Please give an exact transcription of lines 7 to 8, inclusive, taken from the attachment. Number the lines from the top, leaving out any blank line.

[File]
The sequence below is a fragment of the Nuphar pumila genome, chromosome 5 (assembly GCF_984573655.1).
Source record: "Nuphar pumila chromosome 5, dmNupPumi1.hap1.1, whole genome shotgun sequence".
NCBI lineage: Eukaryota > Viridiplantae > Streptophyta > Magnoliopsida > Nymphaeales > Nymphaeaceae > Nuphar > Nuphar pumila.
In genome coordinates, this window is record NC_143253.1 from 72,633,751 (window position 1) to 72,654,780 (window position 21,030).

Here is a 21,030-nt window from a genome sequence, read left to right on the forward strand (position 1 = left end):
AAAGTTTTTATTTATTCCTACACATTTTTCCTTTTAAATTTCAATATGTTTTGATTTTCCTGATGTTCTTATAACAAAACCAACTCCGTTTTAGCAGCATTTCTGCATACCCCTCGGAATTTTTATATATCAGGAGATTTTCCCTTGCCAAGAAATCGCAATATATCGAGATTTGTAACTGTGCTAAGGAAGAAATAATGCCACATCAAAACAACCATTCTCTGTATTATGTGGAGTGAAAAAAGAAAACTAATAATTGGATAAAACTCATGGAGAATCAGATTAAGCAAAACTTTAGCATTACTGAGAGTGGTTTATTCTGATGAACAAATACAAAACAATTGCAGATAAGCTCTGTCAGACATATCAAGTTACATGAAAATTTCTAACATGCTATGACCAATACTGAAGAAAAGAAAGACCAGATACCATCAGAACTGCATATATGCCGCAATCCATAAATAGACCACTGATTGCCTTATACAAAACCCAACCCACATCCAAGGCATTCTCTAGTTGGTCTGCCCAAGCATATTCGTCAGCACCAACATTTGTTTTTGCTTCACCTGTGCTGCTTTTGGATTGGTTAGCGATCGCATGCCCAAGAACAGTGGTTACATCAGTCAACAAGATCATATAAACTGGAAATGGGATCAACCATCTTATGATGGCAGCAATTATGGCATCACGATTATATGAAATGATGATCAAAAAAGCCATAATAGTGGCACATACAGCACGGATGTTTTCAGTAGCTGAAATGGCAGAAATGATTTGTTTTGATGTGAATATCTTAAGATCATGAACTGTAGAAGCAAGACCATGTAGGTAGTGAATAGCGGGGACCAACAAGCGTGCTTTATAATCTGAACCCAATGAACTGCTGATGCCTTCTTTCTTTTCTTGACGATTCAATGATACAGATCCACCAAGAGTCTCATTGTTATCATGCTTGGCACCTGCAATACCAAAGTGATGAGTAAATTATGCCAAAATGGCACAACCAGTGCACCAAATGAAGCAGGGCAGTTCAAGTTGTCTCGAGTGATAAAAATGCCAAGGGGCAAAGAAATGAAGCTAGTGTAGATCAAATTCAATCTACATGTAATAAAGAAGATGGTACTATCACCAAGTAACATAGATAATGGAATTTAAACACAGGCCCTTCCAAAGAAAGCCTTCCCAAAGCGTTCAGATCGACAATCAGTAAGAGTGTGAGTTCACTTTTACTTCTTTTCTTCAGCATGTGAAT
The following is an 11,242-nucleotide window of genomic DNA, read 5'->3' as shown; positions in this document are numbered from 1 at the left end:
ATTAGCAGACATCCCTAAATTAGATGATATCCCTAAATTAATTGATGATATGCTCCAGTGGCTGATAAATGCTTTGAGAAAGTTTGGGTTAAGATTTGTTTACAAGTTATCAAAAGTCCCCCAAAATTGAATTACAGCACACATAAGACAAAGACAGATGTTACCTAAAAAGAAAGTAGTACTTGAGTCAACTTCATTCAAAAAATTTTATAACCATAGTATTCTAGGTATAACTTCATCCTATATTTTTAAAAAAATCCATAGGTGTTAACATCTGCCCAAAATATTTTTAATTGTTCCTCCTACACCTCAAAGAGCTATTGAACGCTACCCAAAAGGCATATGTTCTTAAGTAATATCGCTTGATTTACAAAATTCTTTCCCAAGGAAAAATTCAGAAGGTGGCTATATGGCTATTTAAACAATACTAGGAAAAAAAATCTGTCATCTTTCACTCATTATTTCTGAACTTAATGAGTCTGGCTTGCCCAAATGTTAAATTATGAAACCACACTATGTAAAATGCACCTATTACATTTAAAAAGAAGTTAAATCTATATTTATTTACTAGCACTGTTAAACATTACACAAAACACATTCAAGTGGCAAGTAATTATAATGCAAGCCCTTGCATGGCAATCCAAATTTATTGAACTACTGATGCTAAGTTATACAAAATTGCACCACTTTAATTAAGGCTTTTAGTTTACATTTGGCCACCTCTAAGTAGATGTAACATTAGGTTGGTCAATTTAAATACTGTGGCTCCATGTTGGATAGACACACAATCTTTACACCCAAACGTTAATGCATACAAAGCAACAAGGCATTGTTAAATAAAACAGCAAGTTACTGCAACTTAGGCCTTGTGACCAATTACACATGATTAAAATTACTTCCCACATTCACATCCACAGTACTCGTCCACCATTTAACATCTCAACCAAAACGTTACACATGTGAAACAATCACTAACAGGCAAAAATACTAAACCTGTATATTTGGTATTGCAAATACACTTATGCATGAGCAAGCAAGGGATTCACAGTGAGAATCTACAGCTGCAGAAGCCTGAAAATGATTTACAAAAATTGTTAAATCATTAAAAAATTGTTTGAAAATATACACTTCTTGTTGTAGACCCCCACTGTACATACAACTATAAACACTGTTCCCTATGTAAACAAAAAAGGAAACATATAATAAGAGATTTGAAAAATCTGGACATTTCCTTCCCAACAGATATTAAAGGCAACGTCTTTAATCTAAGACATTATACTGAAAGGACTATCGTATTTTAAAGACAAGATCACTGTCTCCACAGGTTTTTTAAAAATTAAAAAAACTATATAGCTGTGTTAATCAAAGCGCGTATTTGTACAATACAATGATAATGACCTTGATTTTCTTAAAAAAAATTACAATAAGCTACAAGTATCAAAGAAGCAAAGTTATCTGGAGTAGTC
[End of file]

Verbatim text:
The following is an 11,242-nucleotide window of genomic DNA, read 5'->3' as shown; positions in this document are numbered from 1 at the left end:
ATTAGCAGACATCCCTAAATTAGATGATATCCCTAAATTAATTGATGATATGCTCCAGTGGCTGATAAATGCTTTGAGAAAGTTTGGGTTAAGATTTGTTTACAAGTTATCAAAAGTCCCCCAAAATTGAATTACAGCACACATAAGACAAAGACAGATGTTACCTAAAAAGAAAGTAGTACTTGAGTCAACTTCATTCAAAAAATTTTATAACCATAGTATTCTAGGTATAACTTCATCCTATATTTTTAAAAAAATCCATAGGTGTTAACATCTGCCCAAAATATTTTTAATTGTTCCTCCTACACCTCAAAGAGCTATTGAACGCTACCCAAAAGGCATATGTTCTTAAGTAATATCGCTTGATTTACAAAATTCTTTCCCAAGGAAAAATTCAGAAGGTGGCTATATGGCTATTTAAACAATACTAGGAAAAAAAATCTGTCATCTTTCACTCATTATTTCTGAACTTAATGAGTCTGGCTTGCCCAAATGTTAAATTATGAAACCACACTATGTAAAATGCACCTATTACATTTAAAAAGAAGTTAAATCTATATTTATTTACTAGCACTGTTAAACATTACACAAAACACATTCAAGTGGCAAGTAATTATAATGCAAGCCCTTGCATGGCAATCCAAATTTATTGAACTACTGATGCTAAGTTATACAAAATTGCACCACTTTAATTAAGGCTTTTAGTTTACATTTGGCCACCTCTAAGTAGATGTAACATTAGGTTGGTCAATTTAAATACTGTGGCTCCATGTTGGATAGACACACAATCTTTACACCCAAACGTTAATGCATACAAAGCAACAAGGCATTGTTAAATAAAACAGCAAGTTACTGCAACTTAGGCCTTGTGACCAATTACACATGATTAAAATTACTTCCCACATTCACATCCACAGTACTCGTCCACCATTTAACATCTCAACCAAAACGTTACACATGTGAAACAATCACTAACAGGCAAAAATACTAAACCTGTATATTTGGTATTGCAAATACACTTATGCATGAGCAAGCAAGGGATTCACAGTGAGAATCTACAGCTGCAGAAGCCTGAAAATGATTTACAAAAATTGTTAAATCATTAAAAAATTGTTTGAAAATATACACTTCTTGTTGTAGACCCCCACTGTACATACAACTATAAACACTGTTCCCTATGTAAACAAAAAAGGAAACATATAATAAGAGATTTGAAAAATCTGGACATTTCCTTCCCAACAGATATTAAAGGCAACGTCTTTAATCTAAGACATTATACTGAAAGGACTATCGTATTTTAAAGACAAGATCACTGTCTCCACAGGTTTTTTAAAAATTAAAAAAACTATATAGCTGTGTTAATCAAAGCGCGTATTTGTACAATACAATGATAATGACCTTGATTTTCTTAAAAAAAATTACAATAAGCTACAAGTATCAAAGAAGCAAAGTTATCTGGAGTAGTC